When a person is undisturbed even in the presence of various causes of disturbance, he is called reserved and perseverant. An example of this perseverance and reservation is found in the behavior of King Parīkṣit, as described in the First Canto, 19th Chapter, 13th verse, of the Śrīmad-Bhāgavatam. The King says there to all the sages present before him at the time of his death, "My dear brāhmaṇas, you should always accept me as your surrendered servant. I have come to the bank of the Ganges just to devote my heart and soul unto the lotus feet of Lord Kṛṣṇa. So please bless me, that Mother Ganges may also be pleased with me. Let the curse of the brāhmaṇa's son fall upon me—I do not mind. I only request that at the last moment of my life all of you will kindly chant the holy name of Viṣṇu, so that I may realize His transcendental qualities."
This example of Mahārāj Parīkṣit's behavior, his remaining patient even at the last point of his life, his undisturbed condition of mind, is an example of reservation. This is one of the characteristics of a devotee who has developed ecstatic love for Kṛṣṇa.
The senses are always desiring sense enjoyment, but when a devotee develops transcendental love for Kṛṣṇa his senses are no longer attracted by material desires. This state of mind is called detachment. There is a nice example of this detachment in connection with the character of King Bharata. In the Fifth Canto, 14th Chapter, 43rd verse, of Śrīmad-Bhāgavatam it is stated: "Emperor Bharata was so attracted by the beauty of the lotus feet of Kṛṣṇa that even in his youthful life he gave up all kinds of attachments to family, children, friends, kingdom, etc., as though they were untouchable stools."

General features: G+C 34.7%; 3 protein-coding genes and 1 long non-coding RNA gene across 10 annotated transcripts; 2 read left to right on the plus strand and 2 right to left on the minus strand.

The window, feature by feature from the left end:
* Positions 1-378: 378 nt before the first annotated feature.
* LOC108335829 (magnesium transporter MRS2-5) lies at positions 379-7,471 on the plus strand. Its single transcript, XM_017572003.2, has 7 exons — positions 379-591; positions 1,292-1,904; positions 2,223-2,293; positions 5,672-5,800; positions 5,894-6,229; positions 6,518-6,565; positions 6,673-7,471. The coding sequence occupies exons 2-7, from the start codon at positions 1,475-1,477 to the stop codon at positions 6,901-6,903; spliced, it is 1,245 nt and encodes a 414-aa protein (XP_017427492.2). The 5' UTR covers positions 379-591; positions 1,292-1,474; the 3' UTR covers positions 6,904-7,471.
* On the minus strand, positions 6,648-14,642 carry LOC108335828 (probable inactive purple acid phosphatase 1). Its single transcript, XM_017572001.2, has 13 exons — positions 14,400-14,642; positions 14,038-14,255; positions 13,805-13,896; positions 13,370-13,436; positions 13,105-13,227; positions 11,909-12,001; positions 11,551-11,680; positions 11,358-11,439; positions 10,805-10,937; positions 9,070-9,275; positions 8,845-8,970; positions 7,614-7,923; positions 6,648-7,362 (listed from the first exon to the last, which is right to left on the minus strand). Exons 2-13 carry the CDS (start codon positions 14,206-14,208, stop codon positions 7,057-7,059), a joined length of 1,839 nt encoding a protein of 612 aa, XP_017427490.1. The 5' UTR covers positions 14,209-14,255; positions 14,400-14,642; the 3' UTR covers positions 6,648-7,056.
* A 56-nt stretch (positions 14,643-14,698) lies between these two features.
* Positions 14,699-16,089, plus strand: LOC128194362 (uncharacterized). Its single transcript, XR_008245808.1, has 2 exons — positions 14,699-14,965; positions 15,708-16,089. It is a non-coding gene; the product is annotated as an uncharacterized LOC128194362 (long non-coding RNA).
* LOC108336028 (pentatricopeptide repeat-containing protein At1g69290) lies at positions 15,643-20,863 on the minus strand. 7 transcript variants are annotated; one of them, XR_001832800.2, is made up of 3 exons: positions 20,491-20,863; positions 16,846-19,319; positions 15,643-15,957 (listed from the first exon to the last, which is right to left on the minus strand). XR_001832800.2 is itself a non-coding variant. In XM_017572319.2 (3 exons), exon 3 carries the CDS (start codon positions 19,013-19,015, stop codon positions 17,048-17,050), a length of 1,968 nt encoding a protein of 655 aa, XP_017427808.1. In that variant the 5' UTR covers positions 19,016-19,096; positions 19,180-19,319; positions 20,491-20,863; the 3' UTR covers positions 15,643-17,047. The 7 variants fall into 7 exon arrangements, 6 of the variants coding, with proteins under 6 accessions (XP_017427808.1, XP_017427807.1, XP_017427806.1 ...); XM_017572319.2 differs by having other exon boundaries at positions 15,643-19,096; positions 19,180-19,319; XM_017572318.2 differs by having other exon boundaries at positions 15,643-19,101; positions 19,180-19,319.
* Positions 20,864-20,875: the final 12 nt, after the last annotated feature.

Emperor Bharata is a typical example of detachment. He had everything enjoyable in the material world, but he left it. This means that detachment does not mean artificially keeping oneself aloof and apart from the allurements of attachment. Even in the presence of such allurements, if one can remain unattracted by material attachments, that is called detachment. In the beginning, of course, a neophyte devotee must try to keep himself apart from all kinds of alluring attachments, but the real position of a mature devotee is that even in the presence of all allurements, he is not at all attracted. This is the actual criterion of detachment.
When a devotee, in spite of possessing all the qualities of pure realization, is not proud of his position, that is called pridelessness. In the Padma Purāṇa it is stated that King Bhagīratha was the emperor above all other kings, yet he developed such ecstatic love for Kṛṣṇa that he became a mendicant and went out begging even to the homes of his political enemies and untouchables. He was so humble that he respectfully bowed down before them.